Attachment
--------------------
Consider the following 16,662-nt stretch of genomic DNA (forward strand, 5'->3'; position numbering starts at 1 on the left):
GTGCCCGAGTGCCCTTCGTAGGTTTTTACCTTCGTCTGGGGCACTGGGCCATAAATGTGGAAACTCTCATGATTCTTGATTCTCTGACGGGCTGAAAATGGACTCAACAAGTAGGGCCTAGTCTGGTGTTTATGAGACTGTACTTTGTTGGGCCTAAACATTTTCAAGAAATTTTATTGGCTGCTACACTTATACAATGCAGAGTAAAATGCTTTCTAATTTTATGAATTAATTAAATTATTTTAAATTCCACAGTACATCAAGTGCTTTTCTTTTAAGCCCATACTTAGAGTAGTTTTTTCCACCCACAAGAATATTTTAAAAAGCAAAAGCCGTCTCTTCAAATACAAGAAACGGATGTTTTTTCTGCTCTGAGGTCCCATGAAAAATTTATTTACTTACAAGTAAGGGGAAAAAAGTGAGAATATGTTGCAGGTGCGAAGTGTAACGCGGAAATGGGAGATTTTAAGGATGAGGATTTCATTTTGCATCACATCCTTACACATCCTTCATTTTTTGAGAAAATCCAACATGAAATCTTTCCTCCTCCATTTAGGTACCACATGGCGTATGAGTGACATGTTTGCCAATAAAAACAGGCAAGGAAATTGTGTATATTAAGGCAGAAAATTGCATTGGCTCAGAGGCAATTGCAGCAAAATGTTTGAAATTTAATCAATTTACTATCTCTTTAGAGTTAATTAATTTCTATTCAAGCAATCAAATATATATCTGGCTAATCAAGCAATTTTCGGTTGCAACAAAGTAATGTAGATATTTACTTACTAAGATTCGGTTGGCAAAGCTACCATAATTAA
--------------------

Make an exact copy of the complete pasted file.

Consider the following 16,662-nt stretch of genomic DNA (forward strand, 5'->3'; position numbering starts at 1 on the left):
GTGCCCGAGTGCCCTTCGTAGGTTTTTACCTTCGTCTGGGGCACTGGGCCATAAATGTGGAAACTCTCATGATTCTTGATTCTCTGACGGGCTGAAAATGGACTCAACAAGTAGGGCCTAGTCTGGTGTTTATGAGACTGTACTTTGTTGGGCCTAAACATTTTCAAGAAATTTTATTGGCTGCTACACTTATACAATGCAGAGTAAAATGCTTTCTAATTTTATGAATTAATTAAATTATTTTAAATTCCACAGTACATCAAGTGCTTTTCTTTTAAGCCCATACTTAGAGTAGTTTTTTCCACCCACAAGAATATTTTAAAAAGCAAAAGCCGTCTCTTCAAATACAAGAAACGGATGTTTTTTCTGCTCTGAGGTCCCATGAAAAATTTATTTACTTACAAGTAAGGGGAAAAAAGTGAGAATATGTTGCAGGTGCGAAGTGTAACGCGGAAATGGGAGATTTTAAGGATGAGGATTTCATTTTGCATCACATCCTTACACATCCTTCATTTTTTGAGAAAATCCAACATGAAATCTTTCCTCCTCCATTTAGGTACCACATGGCGTATGAGTGACATGTTTGCCAATAAAAACAGGCAAGGAAATTGTGTATATTAAGGCAGAAAATTGCATTGGCTCAGAGGCAATTGCAGCAAAATGTTTGAAATTTAATCAATTTACTATCTCTTTAGAGTTAATTAATTTCTATTCAAGCAATCAAATATATATCTGGCTAATCAAGCAATTTTCGGTTGCAACAAAGTAATGTAGATATTTACTTACTAAGATTCGGTTGGCAAAGCTACCATAATTAA